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year = "2016",
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Springer, S & Smith, JD 2016, 'A new model of clinical placement and supervision in the Solomon Islands' ICEMEN 2016 (International conference on Community Engaged Medical Education in the North) , Sault Ste. Marie, Ontario, Canada, 23/06/16 - 26/06/16, .

A new model of clinical placement and supervision in the Solomon Islands. / Springer, Shannon; Smith, Janie Dade.

2016. Abstract from ICEMEN 2016 (International conference on Community Engaged Medical Education in the North) , Sault Ste. Marie, Ontario, Canada.

Research output: Contribution to conferenceAbstractResearchpeer-review

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AU - Smith, Janie Dade

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N2 - A new model of clinical placement and supervision in the Solomon Islands.BackgroundMakira Island in the Solomon Islands (population = 41,000 people), which in 2013 was serviced by one doctor, who worked in the hospital and travelled to remote sites, supported by highly skilled nursing staff. The capital Kira Kira is a very impoverished community with a large variety of public health issues. During 2013 Bond University on the Gold Coast in Australia piloted final year undergraduate medical student placements at Kira Kira Hospital, with 33 students participating. It is now a university wide experience with students from other faculties including from the Physiotherapy, Public Health Nutrition, Sustainable Development, Film and Television and Project Management to support the local community. MethodologyThe placement was evaluated over both years using electronic surveys, focus groups and semi-structured interviews with staff, students and community members.ResultsThe evaluation found that this was an extremely valuable, personally safe, clinically fascinating, and professionally life changing student experience, which was greatly appreciated by, and contributes to, the local Kira Kira community. The greatest strength of the program was the peer mentoring and supervisor model. The main challenges were the supervision arrangements and available resources. ConclusionPlacements in developing countries can be career highlights for all students. This paper will present the findings from the evaluation and the innovative peer supervision model that was developed in a third world country that others could learn from.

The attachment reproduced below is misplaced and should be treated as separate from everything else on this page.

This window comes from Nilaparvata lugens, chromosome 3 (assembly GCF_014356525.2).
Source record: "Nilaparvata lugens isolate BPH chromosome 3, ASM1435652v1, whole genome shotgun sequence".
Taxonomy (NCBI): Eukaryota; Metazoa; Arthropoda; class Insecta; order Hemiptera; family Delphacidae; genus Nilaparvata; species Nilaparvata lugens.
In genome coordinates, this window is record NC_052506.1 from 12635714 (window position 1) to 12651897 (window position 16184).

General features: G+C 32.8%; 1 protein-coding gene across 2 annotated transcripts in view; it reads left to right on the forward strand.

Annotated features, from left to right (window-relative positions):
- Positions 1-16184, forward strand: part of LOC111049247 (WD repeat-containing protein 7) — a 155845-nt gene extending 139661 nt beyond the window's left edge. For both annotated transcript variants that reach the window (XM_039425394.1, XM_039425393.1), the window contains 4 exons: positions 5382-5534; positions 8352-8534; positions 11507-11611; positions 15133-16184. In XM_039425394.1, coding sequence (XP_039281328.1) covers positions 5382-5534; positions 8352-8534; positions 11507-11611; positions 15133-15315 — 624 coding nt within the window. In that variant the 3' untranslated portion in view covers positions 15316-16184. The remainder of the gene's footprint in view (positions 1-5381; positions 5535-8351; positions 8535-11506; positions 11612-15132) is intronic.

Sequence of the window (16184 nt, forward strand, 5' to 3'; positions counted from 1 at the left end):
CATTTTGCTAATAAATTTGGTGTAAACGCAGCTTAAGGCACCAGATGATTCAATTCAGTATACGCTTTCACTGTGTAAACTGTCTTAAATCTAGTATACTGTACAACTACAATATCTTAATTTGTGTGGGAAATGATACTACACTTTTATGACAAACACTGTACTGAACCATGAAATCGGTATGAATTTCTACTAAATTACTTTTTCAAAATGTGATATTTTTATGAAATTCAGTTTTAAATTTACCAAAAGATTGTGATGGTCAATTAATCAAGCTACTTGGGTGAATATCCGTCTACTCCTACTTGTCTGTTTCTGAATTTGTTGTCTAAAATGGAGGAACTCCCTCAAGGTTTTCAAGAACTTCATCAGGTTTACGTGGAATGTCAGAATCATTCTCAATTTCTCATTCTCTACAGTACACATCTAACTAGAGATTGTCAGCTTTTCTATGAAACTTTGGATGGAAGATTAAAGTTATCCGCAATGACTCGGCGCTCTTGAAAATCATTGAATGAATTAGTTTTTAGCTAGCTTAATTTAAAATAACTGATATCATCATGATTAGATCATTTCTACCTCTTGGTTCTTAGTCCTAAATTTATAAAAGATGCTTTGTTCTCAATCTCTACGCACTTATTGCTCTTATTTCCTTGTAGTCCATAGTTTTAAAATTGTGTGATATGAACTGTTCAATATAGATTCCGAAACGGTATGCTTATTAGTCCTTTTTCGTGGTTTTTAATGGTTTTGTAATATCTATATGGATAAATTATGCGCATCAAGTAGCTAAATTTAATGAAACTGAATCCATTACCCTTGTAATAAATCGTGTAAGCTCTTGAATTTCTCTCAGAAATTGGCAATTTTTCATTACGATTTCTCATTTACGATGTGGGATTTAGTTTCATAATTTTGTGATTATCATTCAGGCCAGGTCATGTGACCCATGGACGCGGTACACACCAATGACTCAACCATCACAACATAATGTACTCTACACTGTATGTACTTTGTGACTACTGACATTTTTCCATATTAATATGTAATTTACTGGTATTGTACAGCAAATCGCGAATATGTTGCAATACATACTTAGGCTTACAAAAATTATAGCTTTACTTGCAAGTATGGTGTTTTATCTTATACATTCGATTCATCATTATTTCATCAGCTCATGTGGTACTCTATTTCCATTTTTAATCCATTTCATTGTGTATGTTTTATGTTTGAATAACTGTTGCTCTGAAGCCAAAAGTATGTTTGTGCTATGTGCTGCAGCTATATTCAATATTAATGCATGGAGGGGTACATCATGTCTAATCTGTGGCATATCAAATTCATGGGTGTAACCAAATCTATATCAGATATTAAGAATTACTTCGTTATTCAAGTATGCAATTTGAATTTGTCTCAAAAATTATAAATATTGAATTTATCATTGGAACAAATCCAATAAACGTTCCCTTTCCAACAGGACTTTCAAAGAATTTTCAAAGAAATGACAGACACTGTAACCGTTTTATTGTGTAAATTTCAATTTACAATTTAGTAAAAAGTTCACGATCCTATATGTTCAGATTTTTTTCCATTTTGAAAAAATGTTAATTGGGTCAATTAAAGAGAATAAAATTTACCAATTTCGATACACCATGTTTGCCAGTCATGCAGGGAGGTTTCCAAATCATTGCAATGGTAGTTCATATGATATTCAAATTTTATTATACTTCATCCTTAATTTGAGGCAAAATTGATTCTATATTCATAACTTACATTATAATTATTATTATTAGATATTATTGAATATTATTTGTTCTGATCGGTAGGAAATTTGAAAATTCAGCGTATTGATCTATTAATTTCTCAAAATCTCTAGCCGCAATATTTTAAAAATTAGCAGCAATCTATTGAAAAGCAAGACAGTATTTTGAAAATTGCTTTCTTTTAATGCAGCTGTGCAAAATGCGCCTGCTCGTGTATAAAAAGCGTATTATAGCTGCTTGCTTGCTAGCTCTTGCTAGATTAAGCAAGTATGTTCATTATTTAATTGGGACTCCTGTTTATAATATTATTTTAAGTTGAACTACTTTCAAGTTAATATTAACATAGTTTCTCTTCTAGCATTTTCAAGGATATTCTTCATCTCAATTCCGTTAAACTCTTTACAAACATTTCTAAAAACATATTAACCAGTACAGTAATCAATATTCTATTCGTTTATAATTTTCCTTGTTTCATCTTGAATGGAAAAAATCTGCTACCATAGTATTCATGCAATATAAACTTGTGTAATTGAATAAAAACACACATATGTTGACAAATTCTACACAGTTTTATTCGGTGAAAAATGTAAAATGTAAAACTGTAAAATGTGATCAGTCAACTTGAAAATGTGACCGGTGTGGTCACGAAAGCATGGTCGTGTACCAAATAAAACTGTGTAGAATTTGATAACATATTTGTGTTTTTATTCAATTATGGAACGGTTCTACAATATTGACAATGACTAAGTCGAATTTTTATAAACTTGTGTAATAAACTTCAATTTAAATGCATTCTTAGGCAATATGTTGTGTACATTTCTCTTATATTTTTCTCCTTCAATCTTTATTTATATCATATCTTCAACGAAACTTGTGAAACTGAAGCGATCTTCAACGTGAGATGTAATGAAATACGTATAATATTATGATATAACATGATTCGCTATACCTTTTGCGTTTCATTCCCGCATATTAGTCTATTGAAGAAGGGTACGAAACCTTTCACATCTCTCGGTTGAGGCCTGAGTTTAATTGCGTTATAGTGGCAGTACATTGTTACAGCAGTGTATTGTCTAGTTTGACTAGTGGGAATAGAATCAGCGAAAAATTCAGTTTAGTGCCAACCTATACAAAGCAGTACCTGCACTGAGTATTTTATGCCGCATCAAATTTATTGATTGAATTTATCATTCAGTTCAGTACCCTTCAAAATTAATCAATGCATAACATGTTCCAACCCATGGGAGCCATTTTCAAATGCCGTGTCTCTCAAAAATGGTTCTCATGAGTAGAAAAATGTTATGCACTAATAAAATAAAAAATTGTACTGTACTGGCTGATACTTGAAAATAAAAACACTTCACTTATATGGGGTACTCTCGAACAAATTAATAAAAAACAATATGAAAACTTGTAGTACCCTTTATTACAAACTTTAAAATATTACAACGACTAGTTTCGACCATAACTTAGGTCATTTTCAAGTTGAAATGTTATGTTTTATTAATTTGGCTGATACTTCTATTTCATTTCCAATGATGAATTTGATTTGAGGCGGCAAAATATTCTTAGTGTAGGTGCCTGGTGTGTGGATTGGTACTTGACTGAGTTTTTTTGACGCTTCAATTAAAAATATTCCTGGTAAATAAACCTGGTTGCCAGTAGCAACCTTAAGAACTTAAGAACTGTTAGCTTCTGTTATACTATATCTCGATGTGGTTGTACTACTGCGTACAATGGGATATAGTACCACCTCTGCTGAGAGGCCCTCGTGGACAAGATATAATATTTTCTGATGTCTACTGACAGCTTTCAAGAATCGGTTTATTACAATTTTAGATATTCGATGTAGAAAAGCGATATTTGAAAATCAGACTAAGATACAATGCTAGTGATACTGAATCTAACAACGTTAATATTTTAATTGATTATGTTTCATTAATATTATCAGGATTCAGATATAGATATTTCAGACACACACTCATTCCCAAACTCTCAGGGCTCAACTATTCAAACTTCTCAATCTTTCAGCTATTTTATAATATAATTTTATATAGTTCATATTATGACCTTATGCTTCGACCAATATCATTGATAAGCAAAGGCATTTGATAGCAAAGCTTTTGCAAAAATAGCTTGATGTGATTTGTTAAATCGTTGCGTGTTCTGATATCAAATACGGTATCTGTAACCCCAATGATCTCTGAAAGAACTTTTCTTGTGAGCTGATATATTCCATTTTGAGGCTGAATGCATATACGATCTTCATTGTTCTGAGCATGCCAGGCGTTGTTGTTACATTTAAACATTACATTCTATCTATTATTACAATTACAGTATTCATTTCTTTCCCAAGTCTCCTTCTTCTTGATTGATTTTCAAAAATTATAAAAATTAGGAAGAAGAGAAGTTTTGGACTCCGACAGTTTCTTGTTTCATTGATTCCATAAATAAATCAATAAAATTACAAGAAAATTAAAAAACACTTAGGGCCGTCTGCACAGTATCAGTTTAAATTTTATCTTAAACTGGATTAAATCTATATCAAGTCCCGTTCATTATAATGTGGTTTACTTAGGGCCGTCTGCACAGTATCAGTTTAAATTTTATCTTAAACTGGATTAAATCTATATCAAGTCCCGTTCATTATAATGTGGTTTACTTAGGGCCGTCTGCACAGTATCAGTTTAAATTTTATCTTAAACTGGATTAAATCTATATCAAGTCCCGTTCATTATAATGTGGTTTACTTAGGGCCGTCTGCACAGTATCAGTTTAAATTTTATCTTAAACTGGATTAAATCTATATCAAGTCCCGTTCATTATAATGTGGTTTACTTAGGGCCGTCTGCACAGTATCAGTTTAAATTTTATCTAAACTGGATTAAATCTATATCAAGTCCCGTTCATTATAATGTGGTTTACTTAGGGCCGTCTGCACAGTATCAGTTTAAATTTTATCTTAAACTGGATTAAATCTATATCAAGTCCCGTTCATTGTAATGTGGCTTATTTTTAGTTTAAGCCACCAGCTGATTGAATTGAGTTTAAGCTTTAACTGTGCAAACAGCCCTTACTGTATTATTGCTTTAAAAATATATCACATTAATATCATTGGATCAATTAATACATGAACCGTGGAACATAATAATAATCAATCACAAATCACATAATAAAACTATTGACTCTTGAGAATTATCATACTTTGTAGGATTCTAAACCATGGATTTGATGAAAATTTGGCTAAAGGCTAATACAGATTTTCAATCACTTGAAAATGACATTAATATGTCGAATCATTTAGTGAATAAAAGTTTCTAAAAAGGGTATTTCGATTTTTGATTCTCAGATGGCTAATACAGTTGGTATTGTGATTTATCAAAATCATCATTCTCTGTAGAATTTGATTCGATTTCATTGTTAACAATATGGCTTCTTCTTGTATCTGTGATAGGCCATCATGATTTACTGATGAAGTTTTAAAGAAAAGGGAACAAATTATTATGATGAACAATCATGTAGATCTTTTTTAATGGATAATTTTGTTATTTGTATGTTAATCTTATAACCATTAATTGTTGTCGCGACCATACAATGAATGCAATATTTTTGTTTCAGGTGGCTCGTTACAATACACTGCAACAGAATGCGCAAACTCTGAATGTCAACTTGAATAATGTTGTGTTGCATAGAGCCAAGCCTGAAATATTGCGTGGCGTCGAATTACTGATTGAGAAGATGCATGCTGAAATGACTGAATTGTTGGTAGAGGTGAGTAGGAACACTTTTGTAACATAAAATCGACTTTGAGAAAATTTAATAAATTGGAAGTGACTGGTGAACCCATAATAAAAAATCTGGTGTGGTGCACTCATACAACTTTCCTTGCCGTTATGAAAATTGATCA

AB - A new model of clinical placement and supervision in the Solomon Islands.BackgroundMakira Island in the Solomon Islands (population = 41,000 people), which in 2013 was serviced by one doctor, who worked in the hospital and travelled to remote sites, supported by highly skilled nursing staff. The capital Kira Kira is a very impoverished community with a large variety of public health issues. During 2013 Bond University on the Gold Coast in Australia piloted final year undergraduate medical student placements at Kira Kira Hospital, with 33 students participating. It is now a university wide experience with students from other faculties including from the Physiotherapy, Public Health Nutrition, Sustainable Development, Film and Television and Project Management to support the local community. MethodologyThe placement was evaluated over both years using electronic surveys, focus groups and semi-structured interviews with staff, students and community members.ResultsThe evaluation found that this was an extremely valuable, personally safe, clinically fascinating, and professionally life changing student experience, which was greatly appreciated by, and contributes to, the local Kira Kira community. The greatest strength of the program was the peer mentoring and supervisor model. The main challenges were the supervision arrangements and available resources. ConclusionPlacements in developing countries can be career highlights for all students. This paper will present the findings from the evaluation and the innovative peer supervision model that was developed in a third world country that others could learn from.

M3 - Abstract

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Springer S, Smith JD. A new model of clinical placement and supervision in the Solomon Islands. 2016. Abstract from ICEMEN 2016 (International conference on Community Engaged Medical Education in the North) , Sault Ste. Marie, Ontario, Canada.